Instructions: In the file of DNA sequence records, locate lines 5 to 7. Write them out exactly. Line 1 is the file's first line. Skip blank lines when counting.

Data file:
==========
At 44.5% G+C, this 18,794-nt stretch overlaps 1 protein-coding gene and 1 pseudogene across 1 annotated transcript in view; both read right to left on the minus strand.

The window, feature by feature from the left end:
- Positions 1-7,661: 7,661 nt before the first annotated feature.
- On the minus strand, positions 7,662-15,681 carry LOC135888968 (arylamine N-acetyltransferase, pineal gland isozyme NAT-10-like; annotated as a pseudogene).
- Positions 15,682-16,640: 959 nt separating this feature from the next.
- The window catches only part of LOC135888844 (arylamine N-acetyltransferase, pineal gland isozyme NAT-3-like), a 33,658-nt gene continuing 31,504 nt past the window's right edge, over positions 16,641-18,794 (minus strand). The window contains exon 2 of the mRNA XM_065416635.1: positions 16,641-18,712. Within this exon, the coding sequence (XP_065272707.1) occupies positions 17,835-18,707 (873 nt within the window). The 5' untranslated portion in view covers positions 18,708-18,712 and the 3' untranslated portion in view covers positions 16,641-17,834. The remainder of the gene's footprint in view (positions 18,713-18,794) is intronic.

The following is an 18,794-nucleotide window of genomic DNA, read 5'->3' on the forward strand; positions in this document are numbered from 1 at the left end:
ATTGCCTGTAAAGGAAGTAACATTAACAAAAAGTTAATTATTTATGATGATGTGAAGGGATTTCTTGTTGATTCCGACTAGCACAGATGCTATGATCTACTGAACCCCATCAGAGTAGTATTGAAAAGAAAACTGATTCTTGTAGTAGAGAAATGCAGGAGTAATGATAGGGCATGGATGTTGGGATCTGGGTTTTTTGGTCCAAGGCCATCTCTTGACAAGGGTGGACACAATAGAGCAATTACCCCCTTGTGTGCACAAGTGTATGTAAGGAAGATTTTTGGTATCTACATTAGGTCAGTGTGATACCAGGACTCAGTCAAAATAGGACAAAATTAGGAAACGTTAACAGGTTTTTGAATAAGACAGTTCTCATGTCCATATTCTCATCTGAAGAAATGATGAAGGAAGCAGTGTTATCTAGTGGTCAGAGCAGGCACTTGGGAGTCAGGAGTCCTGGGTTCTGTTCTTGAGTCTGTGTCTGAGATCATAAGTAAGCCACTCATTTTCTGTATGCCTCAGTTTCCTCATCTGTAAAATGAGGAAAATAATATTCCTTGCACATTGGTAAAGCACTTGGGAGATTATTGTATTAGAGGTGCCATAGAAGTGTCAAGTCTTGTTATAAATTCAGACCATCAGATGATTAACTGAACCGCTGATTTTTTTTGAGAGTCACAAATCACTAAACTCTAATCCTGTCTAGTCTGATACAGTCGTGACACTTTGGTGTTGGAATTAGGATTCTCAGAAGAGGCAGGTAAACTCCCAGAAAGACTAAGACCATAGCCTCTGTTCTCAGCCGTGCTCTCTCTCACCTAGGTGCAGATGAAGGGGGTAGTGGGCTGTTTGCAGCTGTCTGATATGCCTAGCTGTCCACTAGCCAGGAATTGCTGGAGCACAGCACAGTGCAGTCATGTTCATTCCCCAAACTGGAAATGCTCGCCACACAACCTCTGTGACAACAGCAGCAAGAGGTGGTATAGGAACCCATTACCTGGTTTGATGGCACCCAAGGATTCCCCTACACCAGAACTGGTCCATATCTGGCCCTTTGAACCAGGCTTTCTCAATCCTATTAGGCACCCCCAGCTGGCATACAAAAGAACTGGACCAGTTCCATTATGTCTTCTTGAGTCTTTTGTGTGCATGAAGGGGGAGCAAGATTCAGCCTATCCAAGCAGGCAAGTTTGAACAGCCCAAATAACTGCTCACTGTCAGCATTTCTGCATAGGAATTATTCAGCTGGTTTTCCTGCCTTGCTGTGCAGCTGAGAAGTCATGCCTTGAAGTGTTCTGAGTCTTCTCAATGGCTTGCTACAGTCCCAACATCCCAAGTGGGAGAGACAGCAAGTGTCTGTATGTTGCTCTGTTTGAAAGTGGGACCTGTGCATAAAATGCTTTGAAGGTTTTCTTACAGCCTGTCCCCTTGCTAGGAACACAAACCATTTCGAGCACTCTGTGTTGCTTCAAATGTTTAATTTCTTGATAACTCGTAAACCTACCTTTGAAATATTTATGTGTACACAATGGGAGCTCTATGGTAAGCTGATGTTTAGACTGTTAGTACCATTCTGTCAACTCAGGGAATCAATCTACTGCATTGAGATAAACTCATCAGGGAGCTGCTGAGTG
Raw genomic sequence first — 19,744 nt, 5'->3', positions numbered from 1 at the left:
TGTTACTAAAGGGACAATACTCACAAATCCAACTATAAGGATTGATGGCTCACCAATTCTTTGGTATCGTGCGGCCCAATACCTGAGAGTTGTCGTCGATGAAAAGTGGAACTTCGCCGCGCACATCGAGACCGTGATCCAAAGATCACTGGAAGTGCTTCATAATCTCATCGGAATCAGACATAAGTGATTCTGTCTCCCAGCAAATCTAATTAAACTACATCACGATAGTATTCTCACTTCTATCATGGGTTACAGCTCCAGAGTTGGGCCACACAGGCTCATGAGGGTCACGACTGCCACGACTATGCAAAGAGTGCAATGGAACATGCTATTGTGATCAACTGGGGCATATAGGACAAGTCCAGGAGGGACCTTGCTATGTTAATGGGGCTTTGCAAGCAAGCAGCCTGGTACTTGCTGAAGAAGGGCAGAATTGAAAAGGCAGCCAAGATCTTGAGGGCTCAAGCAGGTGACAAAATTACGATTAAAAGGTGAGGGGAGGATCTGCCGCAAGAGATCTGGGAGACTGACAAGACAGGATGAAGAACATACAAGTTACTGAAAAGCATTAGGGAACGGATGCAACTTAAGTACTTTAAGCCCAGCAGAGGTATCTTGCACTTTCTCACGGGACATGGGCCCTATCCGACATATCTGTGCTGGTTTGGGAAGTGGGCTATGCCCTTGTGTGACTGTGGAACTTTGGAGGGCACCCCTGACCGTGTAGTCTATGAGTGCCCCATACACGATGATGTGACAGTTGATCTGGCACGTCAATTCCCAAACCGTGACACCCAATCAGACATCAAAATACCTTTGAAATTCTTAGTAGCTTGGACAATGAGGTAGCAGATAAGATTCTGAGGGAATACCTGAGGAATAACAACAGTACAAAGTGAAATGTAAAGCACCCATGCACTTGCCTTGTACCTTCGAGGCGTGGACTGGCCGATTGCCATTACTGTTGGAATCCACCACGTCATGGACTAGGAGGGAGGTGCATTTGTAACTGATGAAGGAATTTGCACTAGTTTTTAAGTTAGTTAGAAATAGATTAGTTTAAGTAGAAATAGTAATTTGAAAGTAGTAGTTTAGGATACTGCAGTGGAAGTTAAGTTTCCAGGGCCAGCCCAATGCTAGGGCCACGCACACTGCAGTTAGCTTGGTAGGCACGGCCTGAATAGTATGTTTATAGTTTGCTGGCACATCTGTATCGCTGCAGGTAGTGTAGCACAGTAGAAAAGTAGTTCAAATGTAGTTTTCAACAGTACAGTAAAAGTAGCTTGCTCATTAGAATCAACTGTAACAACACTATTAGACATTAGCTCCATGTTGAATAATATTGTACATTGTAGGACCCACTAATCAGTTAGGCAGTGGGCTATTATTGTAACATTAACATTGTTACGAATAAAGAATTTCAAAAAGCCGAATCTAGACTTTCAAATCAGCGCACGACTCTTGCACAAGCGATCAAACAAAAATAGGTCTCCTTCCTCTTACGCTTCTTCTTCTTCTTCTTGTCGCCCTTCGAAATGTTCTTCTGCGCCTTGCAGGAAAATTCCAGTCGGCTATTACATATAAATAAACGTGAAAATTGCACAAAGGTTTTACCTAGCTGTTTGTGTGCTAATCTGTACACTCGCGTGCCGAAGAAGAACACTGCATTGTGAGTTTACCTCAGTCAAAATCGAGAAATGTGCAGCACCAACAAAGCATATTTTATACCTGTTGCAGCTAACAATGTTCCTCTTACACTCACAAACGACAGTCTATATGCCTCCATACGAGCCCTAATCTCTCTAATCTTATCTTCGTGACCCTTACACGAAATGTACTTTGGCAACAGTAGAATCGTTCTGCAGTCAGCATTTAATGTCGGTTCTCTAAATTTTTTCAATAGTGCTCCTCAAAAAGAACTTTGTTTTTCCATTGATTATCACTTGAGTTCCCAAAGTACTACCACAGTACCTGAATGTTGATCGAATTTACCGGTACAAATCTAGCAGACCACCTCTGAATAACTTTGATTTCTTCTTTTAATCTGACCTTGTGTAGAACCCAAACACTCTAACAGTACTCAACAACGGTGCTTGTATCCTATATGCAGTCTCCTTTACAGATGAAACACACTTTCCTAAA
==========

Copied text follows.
- Positions 15,682-16,640: 959 nt separating this feature from the next.
- The window catches only part of LOC135888844 (arylamine N-acetyltransferase, pineal gland isozyme NAT-3-like), a 33,658-nt gene continuing 31,504 nt past the window's right edge, over positions 16,641-18,794 (minus strand). The window contains exon 2 of the mRNA XM_065416635.1: positions 16,641-18,712. Within this exon, the coding sequence (XP_065272707.1) occupies positions 17,835-18,707 (873 nt within the window). The 5' untranslated portion in view covers positions 18,708-18,712 and the 3' untranslated portion in view covers positions 16,641-17,834. The remainder of the gene's footprint in view (positions 18,713-18,794) is intronic.

The following is an 18,794-nucleotide window of genomic DNA, read 5'->3' on the forward strand; positions in this document are numbered from 1 at the left end: